If you and the other members of your limited liability company (LLC) decide to close your business, you have to understand the multi-step process that you have to complete and the cost to dissolve an LLC. Otherwise, you may end up facing administrative penalties and consequences. You may also face other legal issues.
The dissolution process depends on the state where you formed your LLC. The necessary paperwork and cost to dissolve an LLC will vary.
However, before the formal filing, you will need the approval of the dissolution. You have to review the operating agreement of your company. Check if there are any instructions on the process of closing the business.
In most cases, the rules for business closure requires a vote of the members on a resolution. It specifies the percentage or number of members vote necessary to finalize the resolution. Some may also include in their operating agreement the guidelines on how to schedule the dissolution meeting and how to inform the members about said meeting. Make sure your company follows the procedural requirements stated in your formational documents.
If your LLC formation documents do not have any provision about business closure, you can follow the LLC Act of the state. In Tennessee, the law allows an alternative method for voluntary dissolution. That is a majority vote of all members. You can also check out the LLC Act of Tennessee to know more about additional requirements.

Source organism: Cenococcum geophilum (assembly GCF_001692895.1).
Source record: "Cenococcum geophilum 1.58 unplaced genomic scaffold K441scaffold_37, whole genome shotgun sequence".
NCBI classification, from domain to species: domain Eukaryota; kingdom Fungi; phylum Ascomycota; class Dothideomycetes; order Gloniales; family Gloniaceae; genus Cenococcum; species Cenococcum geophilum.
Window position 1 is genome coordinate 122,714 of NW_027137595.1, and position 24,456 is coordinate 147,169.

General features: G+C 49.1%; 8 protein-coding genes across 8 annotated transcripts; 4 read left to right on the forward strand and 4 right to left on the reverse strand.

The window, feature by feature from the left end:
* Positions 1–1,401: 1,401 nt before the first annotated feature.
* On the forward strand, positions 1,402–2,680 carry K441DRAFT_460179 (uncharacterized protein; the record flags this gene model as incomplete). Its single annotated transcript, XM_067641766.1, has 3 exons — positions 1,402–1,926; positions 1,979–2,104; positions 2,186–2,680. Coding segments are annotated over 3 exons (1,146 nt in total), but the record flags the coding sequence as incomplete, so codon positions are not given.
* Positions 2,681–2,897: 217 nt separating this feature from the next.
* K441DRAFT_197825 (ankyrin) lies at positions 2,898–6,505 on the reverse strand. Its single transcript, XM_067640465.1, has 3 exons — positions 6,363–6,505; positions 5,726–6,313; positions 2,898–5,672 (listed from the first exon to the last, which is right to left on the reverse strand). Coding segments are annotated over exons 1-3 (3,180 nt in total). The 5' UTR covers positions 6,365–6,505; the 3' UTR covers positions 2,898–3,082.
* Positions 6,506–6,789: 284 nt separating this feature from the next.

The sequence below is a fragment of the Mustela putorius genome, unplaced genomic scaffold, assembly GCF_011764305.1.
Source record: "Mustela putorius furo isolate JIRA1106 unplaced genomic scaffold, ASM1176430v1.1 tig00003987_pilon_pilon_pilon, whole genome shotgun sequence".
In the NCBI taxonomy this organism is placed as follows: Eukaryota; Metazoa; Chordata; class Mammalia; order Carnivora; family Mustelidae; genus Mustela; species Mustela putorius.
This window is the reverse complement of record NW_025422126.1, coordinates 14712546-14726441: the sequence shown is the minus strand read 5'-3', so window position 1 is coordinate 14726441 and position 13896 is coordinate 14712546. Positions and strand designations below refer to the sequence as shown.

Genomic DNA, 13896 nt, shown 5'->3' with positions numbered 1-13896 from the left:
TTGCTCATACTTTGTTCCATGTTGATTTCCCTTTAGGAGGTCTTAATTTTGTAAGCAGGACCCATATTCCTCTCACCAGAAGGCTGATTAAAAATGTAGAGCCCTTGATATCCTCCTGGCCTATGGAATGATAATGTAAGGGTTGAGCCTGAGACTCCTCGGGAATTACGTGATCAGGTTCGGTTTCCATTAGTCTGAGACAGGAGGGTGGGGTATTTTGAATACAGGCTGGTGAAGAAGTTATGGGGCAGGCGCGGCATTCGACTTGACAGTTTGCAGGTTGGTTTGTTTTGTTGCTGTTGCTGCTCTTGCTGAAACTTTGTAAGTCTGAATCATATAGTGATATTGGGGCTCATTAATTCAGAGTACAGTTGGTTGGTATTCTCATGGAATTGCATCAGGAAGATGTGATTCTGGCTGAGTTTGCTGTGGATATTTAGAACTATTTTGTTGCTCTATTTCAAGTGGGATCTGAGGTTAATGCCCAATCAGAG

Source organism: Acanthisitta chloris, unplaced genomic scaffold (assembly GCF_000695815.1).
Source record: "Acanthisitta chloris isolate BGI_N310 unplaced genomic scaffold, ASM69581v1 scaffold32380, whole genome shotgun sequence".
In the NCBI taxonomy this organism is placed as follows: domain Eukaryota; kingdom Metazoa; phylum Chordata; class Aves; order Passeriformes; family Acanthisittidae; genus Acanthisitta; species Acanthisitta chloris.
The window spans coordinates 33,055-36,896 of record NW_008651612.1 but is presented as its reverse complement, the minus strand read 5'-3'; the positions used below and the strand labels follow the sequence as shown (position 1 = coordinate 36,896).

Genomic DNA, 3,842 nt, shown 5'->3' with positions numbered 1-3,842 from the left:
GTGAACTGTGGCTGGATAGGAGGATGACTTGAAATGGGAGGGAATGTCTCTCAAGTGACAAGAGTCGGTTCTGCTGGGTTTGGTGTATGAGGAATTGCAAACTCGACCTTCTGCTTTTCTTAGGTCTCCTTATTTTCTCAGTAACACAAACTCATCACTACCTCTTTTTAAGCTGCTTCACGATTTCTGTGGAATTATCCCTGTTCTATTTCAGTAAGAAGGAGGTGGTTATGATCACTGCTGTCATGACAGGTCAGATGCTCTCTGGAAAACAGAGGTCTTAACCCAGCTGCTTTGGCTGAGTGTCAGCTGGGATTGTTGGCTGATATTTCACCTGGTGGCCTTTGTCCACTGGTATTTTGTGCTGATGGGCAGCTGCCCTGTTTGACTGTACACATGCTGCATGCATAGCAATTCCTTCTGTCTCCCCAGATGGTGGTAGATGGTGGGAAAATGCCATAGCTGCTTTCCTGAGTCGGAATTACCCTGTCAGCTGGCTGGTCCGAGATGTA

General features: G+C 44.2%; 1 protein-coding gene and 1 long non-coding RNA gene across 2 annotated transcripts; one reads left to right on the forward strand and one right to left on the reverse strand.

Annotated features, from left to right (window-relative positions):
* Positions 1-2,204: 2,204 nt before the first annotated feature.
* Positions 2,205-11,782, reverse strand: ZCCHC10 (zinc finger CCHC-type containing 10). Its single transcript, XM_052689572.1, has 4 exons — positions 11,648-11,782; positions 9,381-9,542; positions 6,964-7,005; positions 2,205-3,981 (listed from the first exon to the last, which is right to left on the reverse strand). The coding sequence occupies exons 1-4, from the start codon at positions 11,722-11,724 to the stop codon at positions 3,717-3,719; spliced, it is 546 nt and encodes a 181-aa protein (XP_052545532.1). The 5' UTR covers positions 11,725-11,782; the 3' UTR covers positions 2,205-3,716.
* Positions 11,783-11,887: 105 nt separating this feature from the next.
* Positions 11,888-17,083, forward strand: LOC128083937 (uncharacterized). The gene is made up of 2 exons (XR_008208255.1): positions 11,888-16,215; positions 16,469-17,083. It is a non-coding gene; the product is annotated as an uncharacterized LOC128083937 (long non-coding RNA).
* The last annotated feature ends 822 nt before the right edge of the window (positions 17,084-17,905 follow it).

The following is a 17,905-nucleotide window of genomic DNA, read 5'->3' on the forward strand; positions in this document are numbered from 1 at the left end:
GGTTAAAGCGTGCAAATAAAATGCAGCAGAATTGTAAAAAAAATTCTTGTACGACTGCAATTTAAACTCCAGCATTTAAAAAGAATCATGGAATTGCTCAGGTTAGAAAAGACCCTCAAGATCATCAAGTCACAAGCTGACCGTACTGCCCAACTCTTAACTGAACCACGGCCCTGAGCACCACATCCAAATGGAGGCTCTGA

No matter what approach you choose for your business, you have to make sure that you record the decision on the approval of the resolution in the official minutes of the meeting. Another option is to record the approval on a written consent form.
Dissolving a Tennessee LLC
The state requires all LLCs doing business in Tennessee to register with the Secretary of State. Thus, it is also necessary for you to inform the state if you are planning on ending your company’s existence. The process you have to go through is the dissolution.
Like in other states, closing a business entity in Tennessee requires you to file formal paperwork. It is called the Notice of Dissolution. You have to submit it to the Division of Business Services of the Secretary of State.
The cost to dissolve an LLC in Tennessee is $20. The division will process your filing within 3 to 5 business days. If you deliver the documents in person, you can have same-day processing.
Winding Up the Business
Even after getting enough votes to continue with the closing of your business, your company will continue to exist for the winding-up process. It includes various matters that you have to take care of. You can appoint one member or manager or create a team to handle this step.
Under the LLC Act of Tennessee, the winding-up process requires you to accomplish the following tasks:
- Collect or make a provision for the collection of all known debts due to the LLC. These include unperformed contribution agreements.
- Pay or make a provision for paying all known debts, liabilities, and obligations of the company.